Tuesday, 17 February 2009

Faraday House, Queen Victoria Street EC4

Possibly the nastiest, flashiest and most offensive building in London is Faraday House. It caused outrage when it was built in 1932, sticking up right in front of St Pauls. Legislation quickly followed banning high rise buildings along certain key views over London, but the opportunity was not taken to demolish the bloody thing as it had been built not by greedy developers but by the government! Yes, Faraday House was designed and built by the Office of Works as the City of London's telephone exchange. The architect was one A.R. Myers.
It has one redeeming feature, a line of rather jolly carved keystones over the ground floor windows. To a casual glance they look like traditional outcrops of fruit and veg, but they are actually telecommunications apparatus including telephones, undersea cables, and even relays. One shows electrical signals girdling the earth, girdle girdle girdle, as E. L. Wisty put it so memorably. The arches at either end have the head of Mercury, the messenger of the gods, with his winged helmet. His caduceus, a winged staff with two serpents entwined round it, is reproduced in bronze.

10 comments:

Anonymous said...

I've just seen your blog about Faraday House for the first time today,when I was trying to get photos of the old telephone exchanges within.
I thought your comments were a bit vitriolic,because as I remember it,it was a very nice building,and quite "art deco" in style.
I was a telephonist there from 1949-1952.
If you know or f any photos from that time,I would be pleased to hear from you.
Sorry you don't like the building
but everyone to to their taste.
Yours, J.S.

IRENE SMALL( NEE COZENS) said...

I LIKED THE BUILDING AND WAS THERE EVERY DAY IN 1958 TO 1960 AS A TELEPHONE OPERATOR FOR THE GPO, VERY NICE PLACE THE ONE I WORKED FOR WAS SHERIDAN EXCHANGE INSIDE THE FARADAY BUILDING ALSO, IT WAS VERY MODERN FOR ITS TIME AND CLEAN AND WELL CONSTRUCTED THERE WERE SO MANY THINGS ABOUT THAT PLACE I LOVE, THE CAFETERIA WAS VERY LARGE I REMEMBER THAT AND THE SWITCHBOARD ROOMS WERE VERY LARGE AND HAD MANY SWITCHBOARDS, A FEW SUPERVISORS AND A GREAT CHIEF SUPERVISOR HER NAME ESCAPES ME BUT I REMEMBER SHE WAS QUITE TALL FOR A WOMAN , THE ROOM & THE PEOPLE WERE TERRIFIC, THE FRIENDS I MADE THERE WERE GREAT A FEW I CAN NAME JANET FISHER, MAUREEN BLACKER ARE TWO I REMEMBER WELL, SUCH GOOD TIMES THERE !!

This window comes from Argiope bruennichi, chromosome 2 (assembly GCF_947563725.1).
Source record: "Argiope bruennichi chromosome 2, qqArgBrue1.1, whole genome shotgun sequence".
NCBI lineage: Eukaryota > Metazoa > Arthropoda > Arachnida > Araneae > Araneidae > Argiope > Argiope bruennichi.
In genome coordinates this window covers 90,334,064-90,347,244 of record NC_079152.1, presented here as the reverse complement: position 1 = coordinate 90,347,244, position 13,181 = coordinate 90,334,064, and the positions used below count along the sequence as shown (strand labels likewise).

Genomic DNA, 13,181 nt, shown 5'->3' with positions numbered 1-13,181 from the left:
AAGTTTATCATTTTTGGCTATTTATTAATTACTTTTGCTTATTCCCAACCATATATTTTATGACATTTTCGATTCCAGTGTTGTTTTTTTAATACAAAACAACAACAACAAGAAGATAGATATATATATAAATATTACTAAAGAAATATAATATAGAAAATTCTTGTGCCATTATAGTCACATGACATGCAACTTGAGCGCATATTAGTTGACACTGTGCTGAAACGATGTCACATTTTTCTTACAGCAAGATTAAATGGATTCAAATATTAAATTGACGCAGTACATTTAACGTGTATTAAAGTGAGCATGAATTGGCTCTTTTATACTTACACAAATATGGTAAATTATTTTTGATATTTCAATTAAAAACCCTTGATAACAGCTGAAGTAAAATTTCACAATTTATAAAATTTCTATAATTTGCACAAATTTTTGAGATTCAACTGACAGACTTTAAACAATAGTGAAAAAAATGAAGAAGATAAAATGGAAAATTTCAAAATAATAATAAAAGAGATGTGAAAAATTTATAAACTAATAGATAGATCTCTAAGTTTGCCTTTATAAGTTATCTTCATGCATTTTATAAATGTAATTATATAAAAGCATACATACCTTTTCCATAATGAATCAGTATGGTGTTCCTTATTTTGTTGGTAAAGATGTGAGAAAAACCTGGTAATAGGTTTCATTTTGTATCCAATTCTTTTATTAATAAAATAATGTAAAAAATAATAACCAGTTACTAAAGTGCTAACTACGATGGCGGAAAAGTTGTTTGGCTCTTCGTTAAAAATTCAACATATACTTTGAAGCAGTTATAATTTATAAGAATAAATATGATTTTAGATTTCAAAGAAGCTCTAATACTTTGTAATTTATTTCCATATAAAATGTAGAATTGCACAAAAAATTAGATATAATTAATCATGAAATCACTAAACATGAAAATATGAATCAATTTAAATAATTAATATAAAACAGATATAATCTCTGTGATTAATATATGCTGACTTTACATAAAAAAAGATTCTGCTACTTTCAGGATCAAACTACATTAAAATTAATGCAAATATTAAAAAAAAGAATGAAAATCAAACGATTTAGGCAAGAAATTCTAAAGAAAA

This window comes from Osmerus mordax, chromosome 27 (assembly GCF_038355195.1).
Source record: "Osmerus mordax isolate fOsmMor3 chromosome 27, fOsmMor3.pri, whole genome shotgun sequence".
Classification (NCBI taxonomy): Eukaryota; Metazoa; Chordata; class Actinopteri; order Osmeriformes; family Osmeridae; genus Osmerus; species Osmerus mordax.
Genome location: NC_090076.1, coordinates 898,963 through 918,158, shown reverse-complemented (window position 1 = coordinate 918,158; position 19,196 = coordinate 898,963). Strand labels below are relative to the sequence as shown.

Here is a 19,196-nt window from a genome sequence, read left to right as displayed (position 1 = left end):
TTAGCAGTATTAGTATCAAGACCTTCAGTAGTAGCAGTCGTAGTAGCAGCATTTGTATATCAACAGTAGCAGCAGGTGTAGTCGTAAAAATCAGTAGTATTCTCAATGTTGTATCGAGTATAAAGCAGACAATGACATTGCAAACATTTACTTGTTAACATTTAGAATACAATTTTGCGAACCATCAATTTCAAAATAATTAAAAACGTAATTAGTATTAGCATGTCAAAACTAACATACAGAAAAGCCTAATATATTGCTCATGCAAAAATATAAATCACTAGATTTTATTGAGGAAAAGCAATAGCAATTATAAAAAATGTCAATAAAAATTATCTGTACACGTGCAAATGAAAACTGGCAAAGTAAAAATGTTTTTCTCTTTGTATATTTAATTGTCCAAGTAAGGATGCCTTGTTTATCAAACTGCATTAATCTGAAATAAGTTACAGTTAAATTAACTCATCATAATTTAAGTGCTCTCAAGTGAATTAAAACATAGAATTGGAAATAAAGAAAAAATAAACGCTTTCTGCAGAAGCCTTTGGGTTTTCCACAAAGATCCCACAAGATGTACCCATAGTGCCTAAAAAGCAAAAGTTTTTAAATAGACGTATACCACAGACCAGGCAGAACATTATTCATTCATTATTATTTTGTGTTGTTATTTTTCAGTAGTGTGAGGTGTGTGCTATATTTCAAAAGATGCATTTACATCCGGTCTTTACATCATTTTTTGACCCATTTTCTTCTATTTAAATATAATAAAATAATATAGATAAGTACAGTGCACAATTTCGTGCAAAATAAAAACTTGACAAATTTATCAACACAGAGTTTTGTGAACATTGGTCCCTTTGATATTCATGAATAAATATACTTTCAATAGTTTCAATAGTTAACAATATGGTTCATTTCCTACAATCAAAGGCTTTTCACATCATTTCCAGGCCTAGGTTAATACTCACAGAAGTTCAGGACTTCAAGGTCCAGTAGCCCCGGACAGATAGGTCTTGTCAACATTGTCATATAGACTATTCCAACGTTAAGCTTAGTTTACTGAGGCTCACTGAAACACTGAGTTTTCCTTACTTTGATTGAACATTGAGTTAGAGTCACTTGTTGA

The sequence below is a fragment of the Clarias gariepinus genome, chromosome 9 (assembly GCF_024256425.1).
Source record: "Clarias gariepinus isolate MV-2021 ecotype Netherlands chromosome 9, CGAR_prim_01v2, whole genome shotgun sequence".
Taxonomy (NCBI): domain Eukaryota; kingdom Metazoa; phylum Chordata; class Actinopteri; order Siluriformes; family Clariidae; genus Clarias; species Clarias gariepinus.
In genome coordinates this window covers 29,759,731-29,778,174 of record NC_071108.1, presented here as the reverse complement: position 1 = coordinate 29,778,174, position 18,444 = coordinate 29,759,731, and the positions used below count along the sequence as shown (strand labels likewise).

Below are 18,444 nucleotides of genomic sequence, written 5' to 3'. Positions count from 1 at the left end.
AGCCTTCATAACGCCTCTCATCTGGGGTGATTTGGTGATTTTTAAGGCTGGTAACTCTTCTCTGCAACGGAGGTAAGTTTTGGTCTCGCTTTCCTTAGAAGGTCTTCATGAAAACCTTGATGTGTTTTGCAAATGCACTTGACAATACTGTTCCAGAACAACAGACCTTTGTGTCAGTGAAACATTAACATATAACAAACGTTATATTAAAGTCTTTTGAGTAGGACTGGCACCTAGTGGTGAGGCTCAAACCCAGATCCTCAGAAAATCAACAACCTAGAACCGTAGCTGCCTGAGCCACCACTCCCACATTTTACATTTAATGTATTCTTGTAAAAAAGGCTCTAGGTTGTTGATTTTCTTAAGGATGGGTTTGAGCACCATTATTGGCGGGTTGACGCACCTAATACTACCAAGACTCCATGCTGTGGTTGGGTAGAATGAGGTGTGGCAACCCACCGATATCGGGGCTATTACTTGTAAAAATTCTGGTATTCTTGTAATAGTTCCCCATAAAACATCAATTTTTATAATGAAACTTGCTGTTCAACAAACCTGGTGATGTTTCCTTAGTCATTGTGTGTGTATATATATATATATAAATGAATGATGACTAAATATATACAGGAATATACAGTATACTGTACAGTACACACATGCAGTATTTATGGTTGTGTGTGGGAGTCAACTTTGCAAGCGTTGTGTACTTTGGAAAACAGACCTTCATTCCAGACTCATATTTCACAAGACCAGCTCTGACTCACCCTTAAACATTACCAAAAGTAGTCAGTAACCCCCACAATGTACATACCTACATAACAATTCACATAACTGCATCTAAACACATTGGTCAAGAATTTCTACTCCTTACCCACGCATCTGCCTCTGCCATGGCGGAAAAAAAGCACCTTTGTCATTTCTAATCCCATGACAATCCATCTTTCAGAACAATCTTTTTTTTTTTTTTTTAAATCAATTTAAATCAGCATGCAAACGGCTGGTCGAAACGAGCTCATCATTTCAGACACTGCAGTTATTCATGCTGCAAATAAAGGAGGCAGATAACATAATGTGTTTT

Anonymous said...

I also loved the building. So many corridors and stairways. I worked there, from 1970 until 1975. I began in the continental exchange 5m and 4a, then into the French speaking side, 3m and 4m. We had to speak French to Moscow, Warsaw, all the Balkans, Switzerland as well as most of europe. I remember a chief supervisor called Miss Halsey, who had short cropped grey hair and wore black clothes all the time. Strange ! I loved working with different nationalities, there were a lot of Mauritians, who spoke French. Also Italians and Spanish telephonists. A great atmosphere there. Yes they were large rooms. I remember it also housed the international directory enquiries.
The lifts were extremely antiquated with the iron grates. I remember they were elderly men who operated the lifts.